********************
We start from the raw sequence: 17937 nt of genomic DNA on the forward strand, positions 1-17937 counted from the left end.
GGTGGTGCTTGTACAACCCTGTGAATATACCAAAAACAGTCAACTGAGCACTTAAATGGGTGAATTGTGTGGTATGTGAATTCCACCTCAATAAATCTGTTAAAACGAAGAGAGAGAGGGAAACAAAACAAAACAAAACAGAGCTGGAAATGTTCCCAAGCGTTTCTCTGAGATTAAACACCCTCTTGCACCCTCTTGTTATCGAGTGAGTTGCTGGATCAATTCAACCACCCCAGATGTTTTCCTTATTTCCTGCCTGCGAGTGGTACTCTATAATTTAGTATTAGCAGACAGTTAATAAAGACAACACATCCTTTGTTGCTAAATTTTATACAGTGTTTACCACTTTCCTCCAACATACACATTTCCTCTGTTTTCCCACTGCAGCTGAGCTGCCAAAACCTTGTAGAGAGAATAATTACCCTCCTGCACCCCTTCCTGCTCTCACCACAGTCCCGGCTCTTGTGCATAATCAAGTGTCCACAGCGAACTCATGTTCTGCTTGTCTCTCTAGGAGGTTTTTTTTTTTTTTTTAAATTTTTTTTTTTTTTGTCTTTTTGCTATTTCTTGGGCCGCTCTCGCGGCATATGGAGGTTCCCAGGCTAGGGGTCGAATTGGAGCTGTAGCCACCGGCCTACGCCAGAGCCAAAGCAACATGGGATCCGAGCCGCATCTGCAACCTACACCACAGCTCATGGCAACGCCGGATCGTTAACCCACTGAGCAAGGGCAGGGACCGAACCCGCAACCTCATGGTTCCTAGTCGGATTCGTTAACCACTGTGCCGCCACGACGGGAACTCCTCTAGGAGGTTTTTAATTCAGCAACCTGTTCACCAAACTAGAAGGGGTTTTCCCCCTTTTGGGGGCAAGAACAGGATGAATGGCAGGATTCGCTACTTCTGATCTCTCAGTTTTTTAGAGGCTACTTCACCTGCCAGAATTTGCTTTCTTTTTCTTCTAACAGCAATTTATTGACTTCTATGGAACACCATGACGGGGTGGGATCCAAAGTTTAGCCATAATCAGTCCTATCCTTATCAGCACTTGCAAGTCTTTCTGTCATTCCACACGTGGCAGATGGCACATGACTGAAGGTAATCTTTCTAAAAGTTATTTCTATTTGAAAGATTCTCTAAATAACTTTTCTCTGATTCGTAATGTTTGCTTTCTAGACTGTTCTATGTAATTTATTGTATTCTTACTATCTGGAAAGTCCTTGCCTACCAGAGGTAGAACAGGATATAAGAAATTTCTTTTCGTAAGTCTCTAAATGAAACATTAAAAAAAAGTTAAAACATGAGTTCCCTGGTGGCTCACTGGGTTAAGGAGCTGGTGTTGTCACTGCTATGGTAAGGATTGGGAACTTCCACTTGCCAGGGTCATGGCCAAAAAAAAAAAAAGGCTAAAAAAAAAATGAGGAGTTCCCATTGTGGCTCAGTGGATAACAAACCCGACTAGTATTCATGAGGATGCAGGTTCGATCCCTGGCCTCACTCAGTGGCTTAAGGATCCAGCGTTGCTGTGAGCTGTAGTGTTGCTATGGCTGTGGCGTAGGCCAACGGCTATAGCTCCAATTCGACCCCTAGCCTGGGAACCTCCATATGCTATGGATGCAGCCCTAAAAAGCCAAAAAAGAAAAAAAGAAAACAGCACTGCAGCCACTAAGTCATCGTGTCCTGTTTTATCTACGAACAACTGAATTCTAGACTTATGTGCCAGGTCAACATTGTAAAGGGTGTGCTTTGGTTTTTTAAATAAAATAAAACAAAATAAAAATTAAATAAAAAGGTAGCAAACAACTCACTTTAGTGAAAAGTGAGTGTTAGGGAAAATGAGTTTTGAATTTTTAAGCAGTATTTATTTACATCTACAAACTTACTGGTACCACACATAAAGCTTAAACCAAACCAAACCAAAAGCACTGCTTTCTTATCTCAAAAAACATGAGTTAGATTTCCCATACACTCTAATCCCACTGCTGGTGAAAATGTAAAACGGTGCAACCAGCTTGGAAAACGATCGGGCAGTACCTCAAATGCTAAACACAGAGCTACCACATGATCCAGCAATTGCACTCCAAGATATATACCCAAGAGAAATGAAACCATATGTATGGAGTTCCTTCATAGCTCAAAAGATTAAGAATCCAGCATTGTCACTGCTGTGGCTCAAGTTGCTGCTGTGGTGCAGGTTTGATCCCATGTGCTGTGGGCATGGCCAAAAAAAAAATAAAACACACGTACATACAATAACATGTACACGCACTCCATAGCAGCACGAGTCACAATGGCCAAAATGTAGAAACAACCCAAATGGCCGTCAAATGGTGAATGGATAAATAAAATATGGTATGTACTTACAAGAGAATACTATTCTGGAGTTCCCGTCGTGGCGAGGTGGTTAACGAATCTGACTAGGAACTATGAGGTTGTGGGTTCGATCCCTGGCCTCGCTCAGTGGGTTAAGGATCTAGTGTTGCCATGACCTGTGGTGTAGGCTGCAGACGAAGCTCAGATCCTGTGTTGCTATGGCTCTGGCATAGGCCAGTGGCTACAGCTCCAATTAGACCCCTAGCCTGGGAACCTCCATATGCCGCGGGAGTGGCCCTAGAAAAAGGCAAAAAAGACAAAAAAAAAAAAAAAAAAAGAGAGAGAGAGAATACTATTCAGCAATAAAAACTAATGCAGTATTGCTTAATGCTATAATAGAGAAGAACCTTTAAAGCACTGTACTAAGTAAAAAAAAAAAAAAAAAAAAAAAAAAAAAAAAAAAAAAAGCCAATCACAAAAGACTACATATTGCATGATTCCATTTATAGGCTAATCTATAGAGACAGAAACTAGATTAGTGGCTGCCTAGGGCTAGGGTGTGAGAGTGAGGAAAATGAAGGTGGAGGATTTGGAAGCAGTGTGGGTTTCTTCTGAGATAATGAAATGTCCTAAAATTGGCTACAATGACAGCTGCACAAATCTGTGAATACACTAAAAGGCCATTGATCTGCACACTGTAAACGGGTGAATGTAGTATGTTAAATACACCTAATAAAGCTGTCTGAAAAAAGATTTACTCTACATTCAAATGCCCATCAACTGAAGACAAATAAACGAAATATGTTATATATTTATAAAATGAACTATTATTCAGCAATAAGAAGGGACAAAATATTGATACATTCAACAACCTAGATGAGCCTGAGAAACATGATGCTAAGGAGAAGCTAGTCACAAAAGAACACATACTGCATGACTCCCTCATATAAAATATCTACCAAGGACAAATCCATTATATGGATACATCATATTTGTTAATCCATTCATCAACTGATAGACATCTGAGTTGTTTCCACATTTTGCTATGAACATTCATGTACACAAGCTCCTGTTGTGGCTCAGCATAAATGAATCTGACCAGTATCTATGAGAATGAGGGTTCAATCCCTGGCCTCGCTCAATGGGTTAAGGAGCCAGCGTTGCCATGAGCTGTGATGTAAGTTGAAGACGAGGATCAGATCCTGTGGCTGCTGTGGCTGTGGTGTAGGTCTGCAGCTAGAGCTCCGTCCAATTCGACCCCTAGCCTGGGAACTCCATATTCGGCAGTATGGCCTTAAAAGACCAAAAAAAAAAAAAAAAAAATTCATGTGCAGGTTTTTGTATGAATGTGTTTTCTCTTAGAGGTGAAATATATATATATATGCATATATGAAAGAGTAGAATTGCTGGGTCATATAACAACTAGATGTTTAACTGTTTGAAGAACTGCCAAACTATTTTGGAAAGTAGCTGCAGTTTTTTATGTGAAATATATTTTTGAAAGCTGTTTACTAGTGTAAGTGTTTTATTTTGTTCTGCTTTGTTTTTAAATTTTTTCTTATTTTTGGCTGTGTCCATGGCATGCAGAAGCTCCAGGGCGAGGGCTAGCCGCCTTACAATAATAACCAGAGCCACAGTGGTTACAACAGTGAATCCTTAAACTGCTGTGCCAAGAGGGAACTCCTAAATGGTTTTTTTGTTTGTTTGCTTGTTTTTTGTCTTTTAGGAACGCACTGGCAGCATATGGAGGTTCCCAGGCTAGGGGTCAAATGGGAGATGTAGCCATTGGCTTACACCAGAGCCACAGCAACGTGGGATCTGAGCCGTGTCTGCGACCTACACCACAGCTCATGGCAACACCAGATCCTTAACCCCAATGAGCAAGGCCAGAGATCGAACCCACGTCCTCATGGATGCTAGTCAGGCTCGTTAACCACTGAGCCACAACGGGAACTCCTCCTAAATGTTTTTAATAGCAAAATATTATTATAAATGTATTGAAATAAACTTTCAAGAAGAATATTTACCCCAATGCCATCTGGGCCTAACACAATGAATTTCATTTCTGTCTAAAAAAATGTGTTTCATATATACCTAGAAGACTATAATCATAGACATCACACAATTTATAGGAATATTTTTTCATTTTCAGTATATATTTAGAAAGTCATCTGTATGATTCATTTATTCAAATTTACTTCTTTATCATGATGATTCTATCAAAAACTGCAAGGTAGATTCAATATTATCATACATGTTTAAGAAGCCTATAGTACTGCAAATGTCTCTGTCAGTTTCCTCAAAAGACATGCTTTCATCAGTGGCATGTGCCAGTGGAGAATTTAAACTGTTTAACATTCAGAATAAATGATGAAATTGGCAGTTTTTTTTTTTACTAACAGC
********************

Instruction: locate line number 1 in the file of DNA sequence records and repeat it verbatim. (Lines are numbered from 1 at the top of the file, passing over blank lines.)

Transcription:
We start from the raw sequence: 17937 nt of genomic DNA on the forward strand, positions 1-17937 counted from the left end.